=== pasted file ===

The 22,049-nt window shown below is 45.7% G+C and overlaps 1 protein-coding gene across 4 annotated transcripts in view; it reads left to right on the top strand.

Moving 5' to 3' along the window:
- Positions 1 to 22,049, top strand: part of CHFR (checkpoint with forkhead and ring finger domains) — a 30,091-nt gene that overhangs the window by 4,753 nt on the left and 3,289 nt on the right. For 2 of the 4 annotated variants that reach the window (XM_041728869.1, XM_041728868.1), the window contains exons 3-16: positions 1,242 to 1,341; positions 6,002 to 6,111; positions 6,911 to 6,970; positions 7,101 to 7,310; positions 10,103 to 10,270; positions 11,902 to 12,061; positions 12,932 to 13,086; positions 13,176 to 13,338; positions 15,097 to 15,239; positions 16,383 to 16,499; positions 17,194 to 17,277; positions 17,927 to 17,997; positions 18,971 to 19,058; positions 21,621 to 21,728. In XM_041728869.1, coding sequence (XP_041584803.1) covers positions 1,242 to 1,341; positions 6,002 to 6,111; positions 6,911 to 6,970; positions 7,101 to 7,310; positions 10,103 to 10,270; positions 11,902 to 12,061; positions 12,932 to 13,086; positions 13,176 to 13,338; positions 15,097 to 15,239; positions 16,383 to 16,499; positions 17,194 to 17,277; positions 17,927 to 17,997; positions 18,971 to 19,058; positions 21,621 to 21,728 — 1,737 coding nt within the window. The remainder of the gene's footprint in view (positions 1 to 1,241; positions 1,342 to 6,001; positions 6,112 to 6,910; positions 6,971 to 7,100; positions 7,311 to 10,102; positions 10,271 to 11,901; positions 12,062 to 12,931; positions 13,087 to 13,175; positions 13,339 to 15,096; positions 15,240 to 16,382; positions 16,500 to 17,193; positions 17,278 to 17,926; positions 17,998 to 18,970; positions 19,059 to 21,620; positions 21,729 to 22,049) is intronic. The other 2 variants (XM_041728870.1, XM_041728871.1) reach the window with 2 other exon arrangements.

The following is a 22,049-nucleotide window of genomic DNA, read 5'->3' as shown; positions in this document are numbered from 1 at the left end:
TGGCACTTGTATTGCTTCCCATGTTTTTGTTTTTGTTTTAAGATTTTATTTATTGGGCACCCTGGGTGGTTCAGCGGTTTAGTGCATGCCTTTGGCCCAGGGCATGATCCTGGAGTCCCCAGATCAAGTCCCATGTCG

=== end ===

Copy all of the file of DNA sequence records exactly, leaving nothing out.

The 22,049-nt window shown below is 45.7% G+C and overlaps 1 protein-coding gene across 4 annotated transcripts in view; it reads left to right on the top strand.

Moving 5' to 3' along the window:
- Positions 1 to 22,049, top strand: part of CHFR (checkpoint with forkhead and ring finger domains) — a 30,091-nt gene that overhangs the window by 4,753 nt on the left and 3,289 nt on the right. For 2 of the 4 annotated variants that reach the window (XM_041728869.1, XM_041728868.1), the window contains exons 3-16: positions 1,242 to 1,341; positions 6,002 to 6,111; positions 6,911 to 6,970; positions 7,101 to 7,310; positions 10,103 to 10,270; positions 11,902 to 12,061; positions 12,932 to 13,086; positions 13,176 to 13,338; positions 15,097 to 15,239; positions 16,383 to 16,499; positions 17,194 to 17,277; positions 17,927 to 17,997; positions 18,971 to 19,058; positions 21,621 to 21,728. In XM_041728869.1, coding sequence (XP_041584803.1) covers positions 1,242 to 1,341; positions 6,002 to 6,111; positions 6,911 to 6,970; positions 7,101 to 7,310; positions 10,103 to 10,270; positions 11,902 to 12,061; positions 12,932 to 13,086; positions 13,176 to 13,338; positions 15,097 to 15,239; positions 16,383 to 16,499; positions 17,194 to 17,277; positions 17,927 to 17,997; positions 18,971 to 19,058; positions 21,621 to 21,728 — 1,737 coding nt within the window. The remainder of the gene's footprint in view (positions 1 to 1,241; positions 1,342 to 6,001; positions 6,112 to 6,910; positions 6,971 to 7,100; positions 7,311 to 10,102; positions 10,271 to 11,901; positions 12,062 to 12,931; positions 13,087 to 13,175; positions 13,339 to 15,096; positions 15,240 to 16,382; positions 16,500 to 17,193; positions 17,278 to 17,926; positions 17,998 to 18,970; positions 19,059 to 21,620; positions 21,729 to 22,049) is intronic. The other 2 variants (XM_041728870.1, XM_041728871.1) reach the window with 2 other exon arrangements.

The following is a 22,049-nucleotide window of genomic DNA, read 5'->3' as shown; positions in this document are numbered from 1 at the left end:
TGGCACTTGTATTGCTTCCCATGTTTTTGTTTTTGTTTTAAGATTTTATTTATTGGGCACCCTGGGTGGTTCAGCGGTTTAGTGCATGCCTTTGGCCCAGGGCATGATCCTGGAGTCCCCAGATCAAGTCCCATGTCG